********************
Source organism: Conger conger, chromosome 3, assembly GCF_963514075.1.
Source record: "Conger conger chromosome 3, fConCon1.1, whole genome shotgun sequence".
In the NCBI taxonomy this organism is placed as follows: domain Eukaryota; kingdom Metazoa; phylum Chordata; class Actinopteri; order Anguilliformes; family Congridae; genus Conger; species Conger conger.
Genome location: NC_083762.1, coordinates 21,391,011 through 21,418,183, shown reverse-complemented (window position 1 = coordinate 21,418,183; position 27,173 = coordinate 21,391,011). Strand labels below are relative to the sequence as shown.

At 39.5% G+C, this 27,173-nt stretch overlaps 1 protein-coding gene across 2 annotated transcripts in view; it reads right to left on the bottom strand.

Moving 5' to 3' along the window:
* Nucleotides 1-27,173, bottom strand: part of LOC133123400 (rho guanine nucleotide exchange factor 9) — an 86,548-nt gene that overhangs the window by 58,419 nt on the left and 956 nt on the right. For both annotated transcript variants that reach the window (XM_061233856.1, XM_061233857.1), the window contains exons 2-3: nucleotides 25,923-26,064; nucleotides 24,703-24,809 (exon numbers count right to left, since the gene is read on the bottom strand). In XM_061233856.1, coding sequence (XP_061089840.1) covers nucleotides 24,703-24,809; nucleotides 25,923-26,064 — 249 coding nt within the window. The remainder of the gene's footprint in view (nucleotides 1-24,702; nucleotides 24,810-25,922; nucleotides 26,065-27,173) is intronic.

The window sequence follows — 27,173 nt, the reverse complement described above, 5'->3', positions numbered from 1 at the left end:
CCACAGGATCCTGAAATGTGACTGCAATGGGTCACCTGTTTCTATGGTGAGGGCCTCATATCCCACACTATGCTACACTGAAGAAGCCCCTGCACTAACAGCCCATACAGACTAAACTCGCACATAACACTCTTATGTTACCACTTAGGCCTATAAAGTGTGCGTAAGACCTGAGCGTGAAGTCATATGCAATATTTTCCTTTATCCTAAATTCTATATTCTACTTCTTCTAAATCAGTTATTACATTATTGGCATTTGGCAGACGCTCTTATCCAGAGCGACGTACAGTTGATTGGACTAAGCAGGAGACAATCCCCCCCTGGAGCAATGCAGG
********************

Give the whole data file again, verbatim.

Source organism: Conger conger, chromosome 3, assembly GCF_963514075.1.
Source record: "Conger conger chromosome 3, fConCon1.1, whole genome shotgun sequence".
In the NCBI taxonomy this organism is placed as follows: domain Eukaryota; kingdom Metazoa; phylum Chordata; class Actinopteri; order Anguilliformes; family Congridae; genus Conger; species Conger conger.
Genome location: NC_083762.1, coordinates 21,391,011 through 21,418,183, shown reverse-complemented (window position 1 = coordinate 21,418,183; position 27,173 = coordinate 21,391,011). Strand labels below are relative to the sequence as shown.

At 39.5% G+C, this 27,173-nt stretch overlaps 1 protein-coding gene across 2 annotated transcripts in view; it reads right to left on the bottom strand.

Moving 5' to 3' along the window:
* Nucleotides 1-27,173, bottom strand: part of LOC133123400 (rho guanine nucleotide exchange factor 9) — an 86,548-nt gene that overhangs the window by 58,419 nt on the left and 956 nt on the right. For both annotated transcript variants that reach the window (XM_061233856.1, XM_061233857.1), the window contains exons 2-3: nucleotides 25,923-26,064; nucleotides 24,703-24,809 (exon numbers count right to left, since the gene is read on the bottom strand). In XM_061233856.1, coding sequence (XP_061089840.1) covers nucleotides 24,703-24,809; nucleotides 25,923-26,064 — 249 coding nt within the window. The remainder of the gene's footprint in view (nucleotides 1-24,702; nucleotides 24,810-25,922; nucleotides 26,065-27,173) is intronic.

The window sequence follows — 27,173 nt, the reverse complement described above, 5'->3', positions numbered from 1 at the left end:
CCACAGGATCCTGAAATGTGACTGCAATGGGTCACCTGTTTCTATGGTGAGGGCCTCATATCCCACACTATGCTACACTGAAGAAGCCCCTGCACTAACAGCCCATACAGACTAAACTCGCACATAACACTCTTATGTTACCACTTAGGCCTATAAAGTGTGCGTAAGACCTGAGCGTGAAGTCATATGCAATATTTTCCTTTATCCTAAATTCTATATTCTACTTCTTCTAAATCAGTTATTACATTATTGGCATTTGGCAGACGCTCTTATCCAGAGCGACGTACAGTTGATTGGACTAAGCAGGAGACAATCCCCCCCTGGAGCAATGCAGG